International research team detects biggest ever known black hole collision

Black Hole, Black Hole Collision

In a remarkable discovery, a team of researchers has detected the biggest known black hole collision via the ripples, known as gravitational waves; it formed in space-time. Though the existence of the gravitational waves was predicted by Theoretical physicist Albert Einstein nearly a century ago, it was in the year 2016 that the researchers discovered the gravitational waves in a breakthrough.

The collision of two black holes is believed to be the reason behind the formation of an all-new black hole which is around 80 times bigger than our Sun. The Australian National University (ANU) worked in collaboration with the Advanced Laser Interferometer Gravitational-wave Observatory (LIGO) to form a team of researchers to carry out the study.

The team has discovered this as well as three other black hole collisions in total by re-evaluating the data captured in the first two observing runs carried out by Advanced LIGO, informed Susan Scott, an ANU professor and lead researcher of the study. It was in July last year that the event of a merger of two separate black hole binary system was detected by the researchers which led to the formation of a third black hole, the biggest one ever known.

The event took place far off, around 9 billion light-years away. This is also the event where black holes were observed to be spinning at the highest speed out of all the mergers which have been observed until now. Besides, it is also the most faraway merger to have been observed to date, said Scott.

The team of researchers released computer calculations showcasing the ripples or gravitational waves they noticed and also black holes which discharged waves. It is currently being believed by the Astrophysicists that there are nearly ten thousand black holes in our Milky Way’s centre, with a ginormous black hole present in their core.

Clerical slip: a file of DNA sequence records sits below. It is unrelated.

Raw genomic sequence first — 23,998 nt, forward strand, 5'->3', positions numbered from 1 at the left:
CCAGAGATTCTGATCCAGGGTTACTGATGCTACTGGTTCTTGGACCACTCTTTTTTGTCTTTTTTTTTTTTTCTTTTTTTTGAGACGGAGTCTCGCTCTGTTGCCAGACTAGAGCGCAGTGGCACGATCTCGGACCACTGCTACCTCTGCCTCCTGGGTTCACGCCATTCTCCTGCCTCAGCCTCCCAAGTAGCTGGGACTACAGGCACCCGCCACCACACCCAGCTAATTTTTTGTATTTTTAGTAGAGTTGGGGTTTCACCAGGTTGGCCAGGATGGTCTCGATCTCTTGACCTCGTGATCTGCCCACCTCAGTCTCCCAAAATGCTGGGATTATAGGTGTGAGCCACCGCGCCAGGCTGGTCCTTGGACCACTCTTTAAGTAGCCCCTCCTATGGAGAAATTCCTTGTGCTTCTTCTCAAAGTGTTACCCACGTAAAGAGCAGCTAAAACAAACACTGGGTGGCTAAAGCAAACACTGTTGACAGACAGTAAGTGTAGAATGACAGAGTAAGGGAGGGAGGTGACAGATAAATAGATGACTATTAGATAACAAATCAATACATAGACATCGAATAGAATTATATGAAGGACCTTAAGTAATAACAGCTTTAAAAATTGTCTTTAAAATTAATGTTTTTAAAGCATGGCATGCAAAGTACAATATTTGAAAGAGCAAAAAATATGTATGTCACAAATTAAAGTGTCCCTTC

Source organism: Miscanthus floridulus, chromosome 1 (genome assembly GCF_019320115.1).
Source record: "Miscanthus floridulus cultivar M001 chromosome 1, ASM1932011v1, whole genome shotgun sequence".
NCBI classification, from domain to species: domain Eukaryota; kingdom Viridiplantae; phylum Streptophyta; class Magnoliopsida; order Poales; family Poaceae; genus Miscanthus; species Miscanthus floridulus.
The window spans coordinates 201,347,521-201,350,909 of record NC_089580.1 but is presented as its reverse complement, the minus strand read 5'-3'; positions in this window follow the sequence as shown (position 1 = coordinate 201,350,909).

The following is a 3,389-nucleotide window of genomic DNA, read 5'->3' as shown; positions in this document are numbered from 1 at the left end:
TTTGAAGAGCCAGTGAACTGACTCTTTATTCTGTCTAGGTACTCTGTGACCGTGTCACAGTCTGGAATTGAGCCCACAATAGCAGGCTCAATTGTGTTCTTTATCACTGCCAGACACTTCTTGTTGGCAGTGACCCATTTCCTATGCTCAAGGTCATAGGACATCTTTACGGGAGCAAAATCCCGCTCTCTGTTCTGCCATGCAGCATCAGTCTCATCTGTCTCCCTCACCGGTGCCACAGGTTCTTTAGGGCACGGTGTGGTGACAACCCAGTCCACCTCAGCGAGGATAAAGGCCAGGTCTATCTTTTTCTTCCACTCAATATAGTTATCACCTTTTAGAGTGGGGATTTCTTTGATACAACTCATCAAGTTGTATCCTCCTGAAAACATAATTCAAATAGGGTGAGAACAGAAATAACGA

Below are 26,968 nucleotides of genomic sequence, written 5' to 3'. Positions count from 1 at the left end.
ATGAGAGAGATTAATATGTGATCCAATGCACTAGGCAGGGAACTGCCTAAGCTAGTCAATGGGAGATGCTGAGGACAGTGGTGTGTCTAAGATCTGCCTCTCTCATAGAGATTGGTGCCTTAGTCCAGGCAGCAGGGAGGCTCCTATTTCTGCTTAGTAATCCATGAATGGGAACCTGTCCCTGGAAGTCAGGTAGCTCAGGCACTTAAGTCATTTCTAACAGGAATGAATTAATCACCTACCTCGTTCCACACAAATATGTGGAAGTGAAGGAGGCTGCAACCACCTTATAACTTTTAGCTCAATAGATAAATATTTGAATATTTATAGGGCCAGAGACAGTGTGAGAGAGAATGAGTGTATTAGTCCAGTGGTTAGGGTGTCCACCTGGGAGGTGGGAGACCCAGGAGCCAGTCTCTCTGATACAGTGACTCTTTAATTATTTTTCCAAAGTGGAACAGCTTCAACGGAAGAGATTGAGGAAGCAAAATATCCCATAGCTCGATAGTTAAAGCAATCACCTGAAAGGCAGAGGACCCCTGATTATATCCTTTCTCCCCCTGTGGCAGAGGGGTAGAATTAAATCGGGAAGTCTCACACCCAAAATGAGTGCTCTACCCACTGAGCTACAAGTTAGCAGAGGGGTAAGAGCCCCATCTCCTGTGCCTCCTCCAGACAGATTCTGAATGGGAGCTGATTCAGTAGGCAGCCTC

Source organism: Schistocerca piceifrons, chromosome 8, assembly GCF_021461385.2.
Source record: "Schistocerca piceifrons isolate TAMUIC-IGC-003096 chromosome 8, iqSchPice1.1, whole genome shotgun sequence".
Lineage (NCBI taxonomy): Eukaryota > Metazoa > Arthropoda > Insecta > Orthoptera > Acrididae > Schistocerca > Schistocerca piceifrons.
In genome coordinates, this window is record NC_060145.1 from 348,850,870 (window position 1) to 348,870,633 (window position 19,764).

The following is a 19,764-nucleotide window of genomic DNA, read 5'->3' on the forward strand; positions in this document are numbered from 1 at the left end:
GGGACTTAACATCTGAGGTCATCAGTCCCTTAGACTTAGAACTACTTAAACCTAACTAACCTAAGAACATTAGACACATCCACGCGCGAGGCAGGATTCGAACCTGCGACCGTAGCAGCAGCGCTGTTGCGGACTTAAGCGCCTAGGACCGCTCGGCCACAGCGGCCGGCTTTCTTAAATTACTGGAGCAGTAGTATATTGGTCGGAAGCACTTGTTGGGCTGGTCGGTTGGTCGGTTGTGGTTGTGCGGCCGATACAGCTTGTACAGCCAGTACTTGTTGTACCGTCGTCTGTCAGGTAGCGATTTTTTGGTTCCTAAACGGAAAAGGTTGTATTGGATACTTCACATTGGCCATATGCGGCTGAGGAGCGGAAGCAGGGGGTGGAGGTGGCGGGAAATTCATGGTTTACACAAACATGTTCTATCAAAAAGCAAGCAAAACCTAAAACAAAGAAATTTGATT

On the other hand, ANU detected the three other small black hole collisions last year, between 9th and 23rd of August. These three collisions occurred around 3-6 billion light-years away and were supermassive in size, thus producing black holes which were 56-66 times as big as our Sun. The three black holes formed as a result of four black hole binary systems colliding into one another and emitting strong ripples in space said, Scott.

Such black-hole collision detections also help get a better understanding as to how many black holes exist in our universe and also determine the range of such large masses, he added. It will also help observe how fast the black holes spin when there’s fusion. The researchers plan on to improve the ripples detectors continually to facilitate better detection of cataclysmic events taking place far off in the space.

After the initial observations were detected, the team recalibrated the detector while the data it recorded was cleaned up to conduct the next observation. This process helped increase the detector’s network sensitivity thus facilitating the researchers to observe more sources, said Scott. The researchers in their study have included the enhanced models of the anticipated signals.

With the second black hole observing run getting over in August 2017, the researchers have continued to upgrade the Virgo and LIGO ripples detectors to make these even more sensitive. LIGO’s two ripples detectors in Hanford, as well as Livingston and Virgo’s ripples detector near Pisa, are expected to be upgraded until 2019’s spring.

The changes and improvements made to the detectors may result in an increased number of ripples sightings. This implies that in the upcoming third black hole observing run, which will begin early in 2019, the researchers will be able to detect the events which take place further out in the universe. This means some detections and ripples from new as well as unknown sources in the space, said Scott.

The international team of researchers has observed ripples or gravitational waves emitted by ten distinct black hole fusions as well as a neutron star collision in the last three years. The neutron stars are known as the densest form of stars present in our universe. They have a diameter of around 20 kilometres.

The research team led by Scott is also currently in the process of developing an all-new project which will help them detect the ripples radiating from a neutron star fusion. Postdoctoral fellow in the team, Karl Wette said that the researchers were unsure what developed as a result of the fusion of neutron stars which was observed last year in August. It may be a neutron star which turned into a black hole immediately or over some time, said Wette.

The new project by the researchers will help them gain critical information from the neutron-star fusion. The discoveries and results will be presented at Australian Institute of Physics Congress in the latter half of December. The study results are expected to appear in the journal ‘Physical Review X’ soon.